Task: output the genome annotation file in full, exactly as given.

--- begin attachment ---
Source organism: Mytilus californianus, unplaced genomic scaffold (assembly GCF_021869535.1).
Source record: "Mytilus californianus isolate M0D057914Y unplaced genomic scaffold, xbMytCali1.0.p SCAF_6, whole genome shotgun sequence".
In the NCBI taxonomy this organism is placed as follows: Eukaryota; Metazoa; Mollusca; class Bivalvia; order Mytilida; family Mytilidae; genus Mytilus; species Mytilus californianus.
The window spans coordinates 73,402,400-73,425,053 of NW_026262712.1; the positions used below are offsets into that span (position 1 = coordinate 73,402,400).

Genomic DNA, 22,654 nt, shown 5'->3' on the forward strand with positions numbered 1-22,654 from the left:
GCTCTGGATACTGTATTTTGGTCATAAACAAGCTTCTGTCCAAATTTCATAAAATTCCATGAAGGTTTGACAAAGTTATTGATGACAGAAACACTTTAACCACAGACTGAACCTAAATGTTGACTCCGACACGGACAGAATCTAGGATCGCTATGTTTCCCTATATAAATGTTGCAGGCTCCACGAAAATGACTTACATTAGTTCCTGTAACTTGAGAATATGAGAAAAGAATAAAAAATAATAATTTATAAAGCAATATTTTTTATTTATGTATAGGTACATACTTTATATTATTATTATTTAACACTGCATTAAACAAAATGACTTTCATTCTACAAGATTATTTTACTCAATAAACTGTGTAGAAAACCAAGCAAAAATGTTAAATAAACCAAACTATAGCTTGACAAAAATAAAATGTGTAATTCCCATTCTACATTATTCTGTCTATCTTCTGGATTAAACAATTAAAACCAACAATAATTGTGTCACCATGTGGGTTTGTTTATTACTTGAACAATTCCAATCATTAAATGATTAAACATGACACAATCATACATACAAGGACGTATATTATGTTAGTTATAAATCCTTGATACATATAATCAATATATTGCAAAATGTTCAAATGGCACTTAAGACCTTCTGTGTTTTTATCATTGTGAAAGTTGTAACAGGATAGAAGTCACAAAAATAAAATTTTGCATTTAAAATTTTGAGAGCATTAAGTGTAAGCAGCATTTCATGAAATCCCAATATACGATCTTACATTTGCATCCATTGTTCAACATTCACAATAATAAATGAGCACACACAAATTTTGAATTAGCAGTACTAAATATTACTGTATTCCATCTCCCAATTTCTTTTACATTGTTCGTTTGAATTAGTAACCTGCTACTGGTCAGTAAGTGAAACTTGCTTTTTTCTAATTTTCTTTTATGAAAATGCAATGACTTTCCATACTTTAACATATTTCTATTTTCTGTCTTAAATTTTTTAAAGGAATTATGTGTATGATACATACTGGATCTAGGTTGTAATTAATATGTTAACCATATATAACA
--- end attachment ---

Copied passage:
Source organism: Mytilus californianus, unplaced genomic scaffold (assembly GCF_021869535.1).
Source record: "Mytilus californianus isolate M0D057914Y unplaced genomic scaffold, xbMytCali1.0.p SCAF_6, whole genome shotgun sequence".
In the NCBI taxonomy this organism is placed as follows: Eukaryota; Metazoa; Mollusca; class Bivalvia; order Mytilida; family Mytilidae; genus Mytilus; species Mytilus californianus.
The window spans coordinates 73,402,400-73,425,053 of NW_026262712.1; the positions used below are offsets into that span (position 1 = coordinate 73,402,400).

Genomic DNA, 22,654 nt, shown 5'->3' on the forward strand with positions numbered 1-22,654 from the left:
GCTCTGGATACTGTATTTTGGTCATAAACAAGCTTCTGTCCAAATTTCATAAAATTCCATGAAGGTTTGACAAAGTTATTGATGACAGAAACACTTTAACCACAGACTGAACCTAAATGTTGACTCCGACACGGACAGAATCTAGGATCGCTATGTTTCCCTATATAAATGTTGCAGGCTCCACGAAAATGACTTACATTAGTTCCTGTAACTTGAGAATATGAGAAAAGAATAAAAAATAATAATTTATAAAGCAATATTTTTTATTTATGTATAGGTACATACTTTATATTATTATTATTTAACACTGCATTAAACAAAATGACTTTCATTCTACAAGATTATTTTACTCAATAAACTGTGTAGAAAACCAAGCAAAAATGTTAAATAAACCAAACTATAGCTTGACAAAAATAAAATGTGTAATTCCCATTCTACATTATTCTGTCTATCTTCTGGATTAAACAATTAAAACCAACAATAATTGTGTCACCATGTGGGTTTGTTTATTACTTGAACAATTCCAATCATTAAATGATTAAACATGACACAATCATACATACAAGGACGTATATTATGTTAGTTATAAATCCTTGATACATATAATCAATATATTGCAAAATGTTCAAATGGCACTTAAGACCTTCTGTGTTTTTATCATTGTGAAAGTTGTAACAGGATAGAAGTCACAAAAATAAAATTTTGCATTTAAAATTTTGAGAGCATTAAGTGTAAGCAGCATTTCATGAAATCCCAATATACGATCTTACATTTGCATCCATTGTTCAACATTCACAATAATAAATGAGCACACACAAATTTTGAATTAGCAGTACTAAATATTACTGTATTCCATCTCCCAATTTCTTTTACATTGTTCGTTTGAATTAGTAACCTGCTACTGGTCAGTAAGTGAAACTTGCTTTTTTCTAATTTTCTTTTATGAAAATGCAATGACTTTCCATACTTTAACATATTTCTATTTTCTGTCTTAAATTTTTTAAAGGAATTATGTGTATGATACATACTGGATCTAGGTTGTAATTAATATGTTAACCATATATAACA